Our 3kg packing list for our South East Asia Challenge

How light can you pack? We managed 3kg for 3 weeks of travel and here is out list.

In 2012, the team at the Scrubba wash bag were challenged to prove that the Scrubba wash bag can allow you to pack and travel lighter and cleaner. After booking a 3 week trip to South East Asia, we managed to pack under 3kg of luggage each, including the clothes on our back and our bag.  To see a video summary of our trip, click here.

The contents of our very light day bags (available to purchase as part of the Scrubba traveler's kit) are shown the image below.  While we sought to pack as light as possible (1 pair of shoes and flip flops, 2 T-shirts, shorts, socks and jocks), we didn't forego on some travel comforts/modern necessities (we still managed to pack an iPhone/iPod, eBook reader and camera without tipping the scales).

Scrubba wash bag packing list

The trip had it all. From the crazy streets of Saigon/Ho Chi Minh, to the confronting sights of Phenom Penh, to the temples of Siem Reap (intermingled with a drink spiking and tut tut accident resulting in multiple visits to emergency departments), to the relaxing 4000 Islands of Laos, to the epic waterfalls around Pakse, and the beauty and beaches of Hoi An.  In 3 weeks, we traveled through 3 countries by bus, boat, rail and motorbike, loving the freedom that only traveling with a simple and light day bag can offer.




We also met with locals in Cambodia and Laos to see how they washed clothes as we initially thought the Scrubba wash bag would be a great item to donate to communities in developing nations.  While the locals loved the Scrubba wash bag and found it much easier and more effective than their method of soaking clothing and brushing the dirt out with a course brush, we realised that donating Scrubba wash bags may be the most useful way for us, as a company, to help.  While the Scrubba wash bag is durable and can be easily repaired using patches or glues that you can buy in most hardware, cycling or camping stores, such items are not readily available in developing nations and therefore the Scrubba wash bag would be less likely to be repaired and end up in landfill.  Instead, we have chosen to donate money to charities in developing nations (click here for more details).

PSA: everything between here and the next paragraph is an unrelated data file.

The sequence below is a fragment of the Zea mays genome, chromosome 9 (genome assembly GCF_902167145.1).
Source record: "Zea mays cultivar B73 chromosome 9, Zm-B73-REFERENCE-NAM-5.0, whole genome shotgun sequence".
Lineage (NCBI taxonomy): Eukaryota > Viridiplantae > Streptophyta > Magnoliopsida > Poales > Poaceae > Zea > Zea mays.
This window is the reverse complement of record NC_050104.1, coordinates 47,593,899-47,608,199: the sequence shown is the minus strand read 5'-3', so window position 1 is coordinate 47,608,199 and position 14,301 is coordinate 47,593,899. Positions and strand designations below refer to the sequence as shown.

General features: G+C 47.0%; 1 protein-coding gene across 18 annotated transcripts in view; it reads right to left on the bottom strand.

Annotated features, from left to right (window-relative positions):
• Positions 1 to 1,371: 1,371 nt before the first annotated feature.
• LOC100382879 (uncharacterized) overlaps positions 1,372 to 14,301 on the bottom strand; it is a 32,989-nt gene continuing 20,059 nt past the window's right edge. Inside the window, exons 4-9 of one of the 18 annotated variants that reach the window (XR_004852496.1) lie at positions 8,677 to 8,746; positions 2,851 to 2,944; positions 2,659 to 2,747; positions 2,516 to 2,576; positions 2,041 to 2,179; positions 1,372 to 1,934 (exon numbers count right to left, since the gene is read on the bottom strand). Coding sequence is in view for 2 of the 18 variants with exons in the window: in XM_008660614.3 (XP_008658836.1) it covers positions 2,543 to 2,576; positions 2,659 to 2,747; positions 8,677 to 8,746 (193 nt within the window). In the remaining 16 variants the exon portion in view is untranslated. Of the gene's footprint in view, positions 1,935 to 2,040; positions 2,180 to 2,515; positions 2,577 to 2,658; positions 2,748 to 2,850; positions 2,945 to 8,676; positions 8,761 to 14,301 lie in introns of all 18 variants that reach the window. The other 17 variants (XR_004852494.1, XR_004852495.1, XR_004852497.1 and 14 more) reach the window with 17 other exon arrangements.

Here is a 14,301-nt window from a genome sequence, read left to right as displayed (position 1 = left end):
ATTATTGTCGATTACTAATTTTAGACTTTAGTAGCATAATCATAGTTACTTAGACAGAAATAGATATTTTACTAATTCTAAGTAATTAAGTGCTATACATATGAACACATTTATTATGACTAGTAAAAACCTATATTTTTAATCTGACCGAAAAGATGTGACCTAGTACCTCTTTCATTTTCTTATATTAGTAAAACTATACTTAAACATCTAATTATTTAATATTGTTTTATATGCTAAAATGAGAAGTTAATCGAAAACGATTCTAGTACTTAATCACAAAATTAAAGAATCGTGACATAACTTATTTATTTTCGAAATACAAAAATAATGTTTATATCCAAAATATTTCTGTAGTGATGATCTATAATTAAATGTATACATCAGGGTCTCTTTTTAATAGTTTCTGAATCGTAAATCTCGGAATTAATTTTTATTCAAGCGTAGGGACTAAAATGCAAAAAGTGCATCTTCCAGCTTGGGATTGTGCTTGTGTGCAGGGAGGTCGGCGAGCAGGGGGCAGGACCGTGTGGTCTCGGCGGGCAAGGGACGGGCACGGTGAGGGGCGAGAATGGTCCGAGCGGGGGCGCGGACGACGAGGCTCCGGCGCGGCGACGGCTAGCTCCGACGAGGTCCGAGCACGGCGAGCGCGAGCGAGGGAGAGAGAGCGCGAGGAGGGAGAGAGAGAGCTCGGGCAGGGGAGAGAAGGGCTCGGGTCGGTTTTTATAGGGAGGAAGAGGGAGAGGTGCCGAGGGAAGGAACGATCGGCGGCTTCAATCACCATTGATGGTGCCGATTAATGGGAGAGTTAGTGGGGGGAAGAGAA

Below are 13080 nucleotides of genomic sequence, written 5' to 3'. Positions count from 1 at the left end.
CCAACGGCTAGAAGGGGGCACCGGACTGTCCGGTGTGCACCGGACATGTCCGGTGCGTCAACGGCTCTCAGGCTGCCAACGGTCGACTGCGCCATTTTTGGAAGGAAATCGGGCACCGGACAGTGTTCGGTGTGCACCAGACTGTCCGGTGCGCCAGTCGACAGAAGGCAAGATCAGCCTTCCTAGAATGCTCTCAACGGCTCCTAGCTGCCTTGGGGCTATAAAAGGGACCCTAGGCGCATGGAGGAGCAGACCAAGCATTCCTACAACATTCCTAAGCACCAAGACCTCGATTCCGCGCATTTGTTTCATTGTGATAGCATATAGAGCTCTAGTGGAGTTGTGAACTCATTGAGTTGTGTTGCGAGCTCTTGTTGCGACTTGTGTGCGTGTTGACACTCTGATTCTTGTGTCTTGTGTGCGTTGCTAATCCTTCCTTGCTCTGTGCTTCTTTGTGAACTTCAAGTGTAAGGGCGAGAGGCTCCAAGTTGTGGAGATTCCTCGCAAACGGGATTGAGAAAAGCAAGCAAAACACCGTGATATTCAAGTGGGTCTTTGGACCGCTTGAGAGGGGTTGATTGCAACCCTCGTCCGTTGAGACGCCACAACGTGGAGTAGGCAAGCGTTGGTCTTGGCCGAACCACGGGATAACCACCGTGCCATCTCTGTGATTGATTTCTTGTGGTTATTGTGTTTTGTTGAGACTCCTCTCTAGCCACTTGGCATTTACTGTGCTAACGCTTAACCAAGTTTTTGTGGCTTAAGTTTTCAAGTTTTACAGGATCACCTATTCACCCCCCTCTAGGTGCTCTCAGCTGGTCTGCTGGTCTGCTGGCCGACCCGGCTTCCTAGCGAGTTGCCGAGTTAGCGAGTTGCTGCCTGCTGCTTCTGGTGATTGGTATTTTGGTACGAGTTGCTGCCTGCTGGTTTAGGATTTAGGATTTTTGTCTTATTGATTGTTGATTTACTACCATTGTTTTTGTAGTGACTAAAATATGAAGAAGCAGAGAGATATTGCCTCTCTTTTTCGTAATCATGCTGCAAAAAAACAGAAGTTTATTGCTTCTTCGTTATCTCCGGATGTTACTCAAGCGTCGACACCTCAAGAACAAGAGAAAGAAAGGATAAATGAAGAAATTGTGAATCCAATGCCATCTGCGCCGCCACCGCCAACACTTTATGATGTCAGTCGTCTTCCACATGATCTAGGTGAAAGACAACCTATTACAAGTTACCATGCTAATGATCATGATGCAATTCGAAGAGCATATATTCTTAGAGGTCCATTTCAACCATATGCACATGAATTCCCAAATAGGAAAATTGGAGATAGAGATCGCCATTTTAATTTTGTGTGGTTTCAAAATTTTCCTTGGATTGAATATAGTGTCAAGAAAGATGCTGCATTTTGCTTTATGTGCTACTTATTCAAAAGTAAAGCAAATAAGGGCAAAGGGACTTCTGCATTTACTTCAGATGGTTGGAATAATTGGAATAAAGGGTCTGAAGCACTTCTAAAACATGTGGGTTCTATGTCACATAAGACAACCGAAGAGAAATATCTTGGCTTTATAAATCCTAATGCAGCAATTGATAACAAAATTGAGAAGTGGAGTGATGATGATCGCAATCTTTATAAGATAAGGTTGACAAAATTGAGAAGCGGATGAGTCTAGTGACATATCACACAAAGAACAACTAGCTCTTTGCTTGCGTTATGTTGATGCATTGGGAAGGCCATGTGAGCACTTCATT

Traveling to South East Asia, we had some reservations whether our clothes would dry in time as we would be on the move most of the time.  In the end, this wasn't a problem at all.  Most of the rooms we stayed in had fans or airconditioners.  By par drying our clothes in our travel towel and hanging them on coat hangers or our travel clothesline directly in front of the fan or airconditioner, our clothes were dry within a few hours.


Traveling with less than 3kg of luggage gave us great freedom.  We never had to lug around excess luggage, hire a locker or pay for storage.  Plus we could take transport not suited for larger bags.


We also managed to wash our change of clothes while on the go: on a street corner in Saigon; on a night bus; on a boat; and even on the return flight back to Australia.  Videos of these are here.

In retrospect, we really could have got by without the tripod and the camera (the iPhone camera would have been fine and saved further weight) and with only 1 pair of shorts and 1-2 T-shirts as we found that by packing quickdry gear, our clothes would be dry by morning after a nightly wash.  Nevertheless, the Scrubba wash bag enabled us to travel this free and I doubt I will ever pack more than a few changes of clothing or pay for check-in luggage again.

To see a full blog of our trip, head to our page at travelblog.org.

Happy travels